By Victoria Chen
At the risk of stating the obvious, it must be mentioned that Immortalx lives up to The Theatre Practice’s inaugural M1 Patch! Festival as a show filled with “artful play”. Written by Su Chun Ying, the show is an absolute adventure packed into a single hour of fun and laughter. The story follows three young immortals on a quest to find their powers and stay relevant, for fear of vanishing should they cease to be worshipped by the modern human race. For Neil Gaiman fans out there, Immortalx could possibly be described as a comedic Singaporean version of American Gods, but rooted in Chinese mythology.
Set designer Szu-Feng Chen transforms the black box into a colourful terrain, providing actors the opportunity to crawl, run and battle behind, under and around audiences who are seated in all four corners of the space. The set is dynamic, complete with funky costumes including shoes and glasses that light up in the dark. Together with Woo E-Hui’s lighting, Sandra Tay’s sound design and Julian Wong’s musical compositions, the technical elements play a huge role in creating an audio-visual treat for the audience. To add to the spectacle, there is a guest appearance from the Monkey King (performed by Gordon Choy and voiced by Sugie Phua) who materialises through the inventive use of multimedia (Edit & Play Pte Ltd).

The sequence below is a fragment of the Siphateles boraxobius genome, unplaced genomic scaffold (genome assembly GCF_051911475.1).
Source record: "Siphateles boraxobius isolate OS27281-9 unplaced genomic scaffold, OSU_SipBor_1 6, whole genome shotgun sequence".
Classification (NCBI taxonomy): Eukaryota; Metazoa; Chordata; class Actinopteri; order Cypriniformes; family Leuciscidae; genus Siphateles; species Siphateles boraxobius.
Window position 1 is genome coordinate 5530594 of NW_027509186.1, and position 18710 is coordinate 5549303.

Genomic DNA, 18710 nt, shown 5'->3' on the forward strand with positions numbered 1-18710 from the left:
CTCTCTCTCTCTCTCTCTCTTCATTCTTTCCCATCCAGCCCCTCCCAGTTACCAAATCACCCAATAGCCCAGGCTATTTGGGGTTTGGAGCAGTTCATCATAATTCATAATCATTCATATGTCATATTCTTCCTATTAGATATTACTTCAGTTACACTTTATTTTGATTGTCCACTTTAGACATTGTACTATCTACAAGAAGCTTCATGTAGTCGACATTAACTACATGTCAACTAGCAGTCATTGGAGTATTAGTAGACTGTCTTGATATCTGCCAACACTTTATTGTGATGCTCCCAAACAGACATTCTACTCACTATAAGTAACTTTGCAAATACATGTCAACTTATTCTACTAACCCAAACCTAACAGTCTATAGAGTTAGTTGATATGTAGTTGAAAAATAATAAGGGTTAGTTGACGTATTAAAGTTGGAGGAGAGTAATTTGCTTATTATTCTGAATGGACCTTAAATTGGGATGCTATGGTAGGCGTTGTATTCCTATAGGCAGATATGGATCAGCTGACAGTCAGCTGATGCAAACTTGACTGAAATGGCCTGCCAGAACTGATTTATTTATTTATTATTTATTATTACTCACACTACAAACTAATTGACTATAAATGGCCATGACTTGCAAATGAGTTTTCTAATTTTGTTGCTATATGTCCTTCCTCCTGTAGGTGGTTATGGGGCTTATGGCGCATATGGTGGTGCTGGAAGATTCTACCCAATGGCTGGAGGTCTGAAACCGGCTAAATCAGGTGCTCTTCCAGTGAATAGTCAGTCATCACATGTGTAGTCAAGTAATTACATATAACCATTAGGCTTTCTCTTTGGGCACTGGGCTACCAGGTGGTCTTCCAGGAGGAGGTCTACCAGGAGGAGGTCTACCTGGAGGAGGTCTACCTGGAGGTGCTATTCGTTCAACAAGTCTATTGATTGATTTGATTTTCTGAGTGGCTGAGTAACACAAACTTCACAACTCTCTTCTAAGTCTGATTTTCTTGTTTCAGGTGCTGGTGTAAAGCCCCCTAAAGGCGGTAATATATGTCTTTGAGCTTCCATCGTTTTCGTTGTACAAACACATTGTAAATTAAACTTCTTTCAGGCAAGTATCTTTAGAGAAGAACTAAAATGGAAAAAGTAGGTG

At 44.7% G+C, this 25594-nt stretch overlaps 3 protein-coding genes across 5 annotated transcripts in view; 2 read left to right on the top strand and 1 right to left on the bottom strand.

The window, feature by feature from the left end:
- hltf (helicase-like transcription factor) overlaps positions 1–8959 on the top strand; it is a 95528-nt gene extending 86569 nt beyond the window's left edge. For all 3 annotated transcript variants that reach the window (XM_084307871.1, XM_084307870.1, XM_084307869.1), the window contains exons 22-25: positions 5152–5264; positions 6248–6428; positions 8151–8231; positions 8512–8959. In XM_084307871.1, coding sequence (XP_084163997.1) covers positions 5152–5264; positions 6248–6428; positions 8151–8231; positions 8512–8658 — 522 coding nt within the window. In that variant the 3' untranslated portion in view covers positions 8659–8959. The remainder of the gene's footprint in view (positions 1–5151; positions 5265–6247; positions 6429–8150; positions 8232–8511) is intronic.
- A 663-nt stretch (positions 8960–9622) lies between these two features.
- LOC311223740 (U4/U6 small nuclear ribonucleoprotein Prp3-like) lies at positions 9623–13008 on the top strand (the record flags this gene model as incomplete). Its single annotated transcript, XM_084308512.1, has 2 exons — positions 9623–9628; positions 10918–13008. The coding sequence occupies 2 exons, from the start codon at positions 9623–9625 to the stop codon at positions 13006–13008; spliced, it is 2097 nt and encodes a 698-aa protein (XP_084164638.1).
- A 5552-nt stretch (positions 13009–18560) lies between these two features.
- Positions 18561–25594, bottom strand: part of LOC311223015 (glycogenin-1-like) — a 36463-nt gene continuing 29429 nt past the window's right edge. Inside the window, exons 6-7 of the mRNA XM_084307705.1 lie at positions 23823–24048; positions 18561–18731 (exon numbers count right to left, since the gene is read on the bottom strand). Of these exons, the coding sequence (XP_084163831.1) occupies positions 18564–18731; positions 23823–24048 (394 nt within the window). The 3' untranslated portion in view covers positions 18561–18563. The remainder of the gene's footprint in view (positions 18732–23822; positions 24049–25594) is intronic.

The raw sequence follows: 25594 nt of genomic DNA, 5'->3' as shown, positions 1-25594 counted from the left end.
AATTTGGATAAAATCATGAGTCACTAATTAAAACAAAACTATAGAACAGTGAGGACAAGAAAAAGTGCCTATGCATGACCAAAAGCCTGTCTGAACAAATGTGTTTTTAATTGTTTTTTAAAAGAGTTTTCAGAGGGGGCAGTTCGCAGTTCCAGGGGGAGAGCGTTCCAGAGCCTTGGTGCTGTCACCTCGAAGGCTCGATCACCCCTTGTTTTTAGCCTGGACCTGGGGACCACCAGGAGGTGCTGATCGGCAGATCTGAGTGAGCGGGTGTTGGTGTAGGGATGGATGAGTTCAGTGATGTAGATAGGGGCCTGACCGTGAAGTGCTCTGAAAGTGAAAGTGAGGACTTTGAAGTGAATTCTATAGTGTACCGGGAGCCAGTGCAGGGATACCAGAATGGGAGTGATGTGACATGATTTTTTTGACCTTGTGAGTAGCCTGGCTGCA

Director Kuo Jian Hong pulls out all the stops and brings on board a divine creative team to delight audiences. Immortalx begins with a rap segment and ends with an unexpected musical number. There is a refreshing silliness in modernising ancient narratives, interwoven with contemporary references to unusual—or supernatural?—events in Singapore like the unexpected flood at Orchard Road earlier this year. Throughout the hour, the black box is filled with an electric atmosphere, leaving no doubt that the actors are relishing in artful play and sharing the story with delight.
It doesn’t matter how much one knows or has forgotten about Chinese mythology, Immortalx is entertainment for all ages.
Photographs by Tuckys Photography, Courtesy of The Theatre Practice